State University Chancellor Ray Rodrigues
Former State Sen. Ray Rodrigues (R-Estero) took office as Chancellor of the State University System on Nov. 9. The chancellor serves as the System’s CEO, overseeing 12 institutions that serve more than 430,000 students and a multibillion-dollar budget. (Florida University System News Release)
Rodrigues was by far the most politically connected candidate of eight people who applied for the chancellor job. Unsuccessful candidates say he was “hired as an ally of the governor by a state board stocked with DeSantis appointees.” (Inside Higher Ed)
State Education Commissioner Manny Diaz
Manny Diaz Jr. was appointed to another term as Education Commissioner five months after he was first named to the post. Diaz has been an influential voice on state education policy since he was first elected to the Florida House in 2012 and then moved to the Senate in 2018. (News Service of Florida)
In his abbreviated first term, Diaz led the Department of Education’s implementation of several controversial measures approved by the Legislature earlier this year. Those include an overhaul of the state’s K-12 testing system, ensuring instruction on race and gender does not make students feel guilty about their race or gender, and more regulation of schools’ conversations and instruction on gender identity and sexual orientation. (Florida Politics)
Before becoming Education Commissioner, Diaz was Chief Operating Officer at Doral College, which is affiliated with and funded by charter schools and charter school management companies. (South Florida Sun Sentinel)
Suspension of Hillsborough County State Attorney
In August, DeSantis removed twice-elected Hillsborough County State Attorney Andrew Warren from office for what he said was Warren’s disregard for his duty to enforce state laws, including a pledge not to prosecute people receiving an abortion or their doctors performing them. (Governor DeSantis News Release)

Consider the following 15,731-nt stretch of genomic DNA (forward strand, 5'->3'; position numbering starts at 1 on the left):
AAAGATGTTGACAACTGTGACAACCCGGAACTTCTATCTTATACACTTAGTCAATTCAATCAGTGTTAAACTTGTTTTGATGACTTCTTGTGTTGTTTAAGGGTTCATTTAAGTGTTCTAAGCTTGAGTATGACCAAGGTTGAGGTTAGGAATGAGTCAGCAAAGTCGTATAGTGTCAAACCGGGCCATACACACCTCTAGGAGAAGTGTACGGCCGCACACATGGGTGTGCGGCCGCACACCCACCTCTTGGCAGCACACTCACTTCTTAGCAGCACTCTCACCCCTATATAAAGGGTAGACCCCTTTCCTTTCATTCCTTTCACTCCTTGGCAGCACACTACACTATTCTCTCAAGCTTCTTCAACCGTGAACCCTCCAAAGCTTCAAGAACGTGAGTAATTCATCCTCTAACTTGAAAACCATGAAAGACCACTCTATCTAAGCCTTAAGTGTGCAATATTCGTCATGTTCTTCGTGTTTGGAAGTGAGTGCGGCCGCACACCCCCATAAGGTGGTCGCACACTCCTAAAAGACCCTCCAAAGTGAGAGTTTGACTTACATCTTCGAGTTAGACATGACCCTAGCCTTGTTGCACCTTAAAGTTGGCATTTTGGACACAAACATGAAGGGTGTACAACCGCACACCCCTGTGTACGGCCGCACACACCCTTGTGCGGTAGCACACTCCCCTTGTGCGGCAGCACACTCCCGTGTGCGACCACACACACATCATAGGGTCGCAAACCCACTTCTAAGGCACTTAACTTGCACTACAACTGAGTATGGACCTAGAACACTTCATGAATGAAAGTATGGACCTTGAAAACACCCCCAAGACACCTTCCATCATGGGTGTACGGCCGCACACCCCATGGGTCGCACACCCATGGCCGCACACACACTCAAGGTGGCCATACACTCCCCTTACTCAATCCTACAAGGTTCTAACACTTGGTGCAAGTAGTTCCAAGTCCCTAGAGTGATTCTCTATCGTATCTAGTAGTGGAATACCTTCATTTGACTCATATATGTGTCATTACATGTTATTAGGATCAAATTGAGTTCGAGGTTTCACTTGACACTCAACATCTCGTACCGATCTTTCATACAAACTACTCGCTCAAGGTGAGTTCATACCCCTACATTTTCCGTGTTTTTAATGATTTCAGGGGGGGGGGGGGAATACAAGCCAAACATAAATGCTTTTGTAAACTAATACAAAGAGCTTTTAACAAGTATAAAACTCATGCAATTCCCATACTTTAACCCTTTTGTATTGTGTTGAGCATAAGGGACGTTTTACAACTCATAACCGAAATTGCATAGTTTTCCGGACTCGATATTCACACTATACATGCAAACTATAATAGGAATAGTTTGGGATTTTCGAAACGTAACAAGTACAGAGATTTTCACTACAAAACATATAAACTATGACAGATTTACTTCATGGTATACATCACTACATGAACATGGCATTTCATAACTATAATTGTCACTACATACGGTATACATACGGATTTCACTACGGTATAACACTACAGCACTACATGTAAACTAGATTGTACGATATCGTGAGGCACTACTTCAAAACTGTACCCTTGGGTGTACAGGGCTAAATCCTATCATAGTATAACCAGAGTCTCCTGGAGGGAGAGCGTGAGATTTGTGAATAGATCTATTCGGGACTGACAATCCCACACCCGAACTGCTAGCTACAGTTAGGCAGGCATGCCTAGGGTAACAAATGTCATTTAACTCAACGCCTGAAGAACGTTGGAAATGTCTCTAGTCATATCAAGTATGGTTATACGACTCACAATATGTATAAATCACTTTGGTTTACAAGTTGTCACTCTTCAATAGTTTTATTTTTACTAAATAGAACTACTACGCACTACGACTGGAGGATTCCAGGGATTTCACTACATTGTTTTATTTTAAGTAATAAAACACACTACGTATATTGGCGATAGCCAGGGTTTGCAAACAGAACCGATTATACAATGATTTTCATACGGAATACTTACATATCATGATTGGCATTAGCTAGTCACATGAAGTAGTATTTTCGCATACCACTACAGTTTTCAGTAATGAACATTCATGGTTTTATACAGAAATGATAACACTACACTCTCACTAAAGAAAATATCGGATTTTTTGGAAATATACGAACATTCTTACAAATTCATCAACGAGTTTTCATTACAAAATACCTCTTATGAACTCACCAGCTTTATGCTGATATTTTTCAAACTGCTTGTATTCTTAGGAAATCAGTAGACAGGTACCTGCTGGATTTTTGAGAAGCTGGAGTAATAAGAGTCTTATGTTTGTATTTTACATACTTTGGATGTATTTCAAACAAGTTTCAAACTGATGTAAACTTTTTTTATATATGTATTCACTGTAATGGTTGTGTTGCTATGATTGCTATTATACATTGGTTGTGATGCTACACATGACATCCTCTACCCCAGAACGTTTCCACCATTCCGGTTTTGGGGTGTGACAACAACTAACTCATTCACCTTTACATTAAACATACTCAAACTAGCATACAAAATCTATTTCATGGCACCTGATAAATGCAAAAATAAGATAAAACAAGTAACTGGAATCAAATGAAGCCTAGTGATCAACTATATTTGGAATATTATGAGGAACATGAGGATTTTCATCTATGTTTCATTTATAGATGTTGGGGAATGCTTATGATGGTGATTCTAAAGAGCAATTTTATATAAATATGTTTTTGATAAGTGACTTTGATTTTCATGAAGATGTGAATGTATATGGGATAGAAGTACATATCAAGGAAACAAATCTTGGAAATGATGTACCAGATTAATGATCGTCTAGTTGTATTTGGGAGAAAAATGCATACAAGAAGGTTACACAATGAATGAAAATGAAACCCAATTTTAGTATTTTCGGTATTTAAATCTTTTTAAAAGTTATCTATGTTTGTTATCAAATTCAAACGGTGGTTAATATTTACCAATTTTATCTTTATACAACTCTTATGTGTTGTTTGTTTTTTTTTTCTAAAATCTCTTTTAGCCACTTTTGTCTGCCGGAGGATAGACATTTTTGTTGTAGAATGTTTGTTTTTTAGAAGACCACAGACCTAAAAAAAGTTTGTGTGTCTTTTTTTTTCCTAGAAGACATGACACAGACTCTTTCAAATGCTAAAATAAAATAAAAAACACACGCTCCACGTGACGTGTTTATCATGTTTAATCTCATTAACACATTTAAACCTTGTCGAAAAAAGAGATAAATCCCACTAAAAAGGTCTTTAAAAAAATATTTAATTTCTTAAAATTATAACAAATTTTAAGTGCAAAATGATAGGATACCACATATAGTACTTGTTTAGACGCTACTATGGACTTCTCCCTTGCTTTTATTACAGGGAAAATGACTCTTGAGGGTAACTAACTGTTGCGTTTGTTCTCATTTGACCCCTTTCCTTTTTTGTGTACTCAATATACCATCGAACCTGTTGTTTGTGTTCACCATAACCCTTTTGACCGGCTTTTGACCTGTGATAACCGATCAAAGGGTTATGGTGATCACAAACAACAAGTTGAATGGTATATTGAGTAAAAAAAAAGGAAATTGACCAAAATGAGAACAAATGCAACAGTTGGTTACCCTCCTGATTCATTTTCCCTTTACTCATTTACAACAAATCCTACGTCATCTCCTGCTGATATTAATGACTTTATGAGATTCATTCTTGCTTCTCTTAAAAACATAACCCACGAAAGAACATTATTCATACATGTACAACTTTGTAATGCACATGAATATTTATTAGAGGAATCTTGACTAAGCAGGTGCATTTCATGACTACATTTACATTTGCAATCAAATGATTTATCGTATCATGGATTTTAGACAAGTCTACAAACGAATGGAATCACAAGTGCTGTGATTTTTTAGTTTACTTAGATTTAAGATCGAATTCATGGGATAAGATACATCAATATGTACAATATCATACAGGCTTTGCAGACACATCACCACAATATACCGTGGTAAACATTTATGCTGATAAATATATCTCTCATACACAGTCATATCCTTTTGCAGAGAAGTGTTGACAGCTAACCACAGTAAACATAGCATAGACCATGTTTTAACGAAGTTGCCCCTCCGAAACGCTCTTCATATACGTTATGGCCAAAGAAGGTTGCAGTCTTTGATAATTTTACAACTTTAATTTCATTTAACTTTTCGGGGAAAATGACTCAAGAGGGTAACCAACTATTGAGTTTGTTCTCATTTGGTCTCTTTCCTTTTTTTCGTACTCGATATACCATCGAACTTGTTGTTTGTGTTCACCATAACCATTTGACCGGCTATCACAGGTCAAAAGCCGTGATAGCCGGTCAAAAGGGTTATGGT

At the same time, DeSantis appointed Hillsborough County Judge Susan Lopez as Warren’s replacement. Lopez, a longtime assistant state attorney the governor had recently named a county judge, is a member of the Federalist Society. (Miami Herald)
Over the summer, there were developments in several significant lawsuits involving the State of Florida. Unless otherwise noted, the cases are ongoing.
Read my backgrounder on Why You Should Care About Florida’s Lawsuits.
Florida Challenging Federal Laws
Mask Mandate on Public Transportation
In August, State Attorney General Ashley Moody and other Republican politicians from across the country urged an appeals court to uphold a federal judge’s ruling that blocked a mask requirement on airplanes and in other transportation during the COVID-19 pandemic. (City & State Florida)
They won the appeal, and in October, the U.S. Supreme Court let the lower court’s ruling stand. (The Hill)
In addition to flying immigrants to Martha’s Vineyard, the DeSantis administration has also targeted the Biden administration’s immigration policies in the courts.
In April, Florida, along with Alabama and Georgia, filed a federal lawsuit claiming that the Biden administration is not properly deporting undocumented immigrants who commit crimes. (Moody News Release)
That case is currently on hold pending the Supreme Court’s decision in United States v. Texas, which argues that Congress, not the Executive, establishes immigration policy and that a Biden administration policy allowing criminals to remain in the U.S. violates federal law. (Moody News Release)
Florida Defending Florida Laws
“We are now in the court-case chapter of election season,” writes Miami Herald Capitol Bureau Chief Mary Ellen Klas in this week’s Politics & Policy in the Sunshine State Newsletter. “Many of Gov. Ron DeSantis’ new policies that attracted headlines during the election were challenged in court, and now the cases are piling up.”
Ban on Sanctuary Cities
Florida’s 2019 law banning so-called sanctuary cities was challenged by the City of South Miami and immigrant-advocacy groups. Last year, a federal judge ruled that part of the law is unconstitutional, with her decision relying in part on support for the law among “anti-immigrant hate groups.” (Reuters)
Moody’s office is suing to overturn that decision in the 11th U.S. Circuit Court of Appeals. In May, seventeen Republican attorneys general filed a “friend of the court” brief supporting the ban. (News Service of Florida)
Lawsuits challenging the congressional redistricting map drawn by DeSantis were filed in both state and federal court.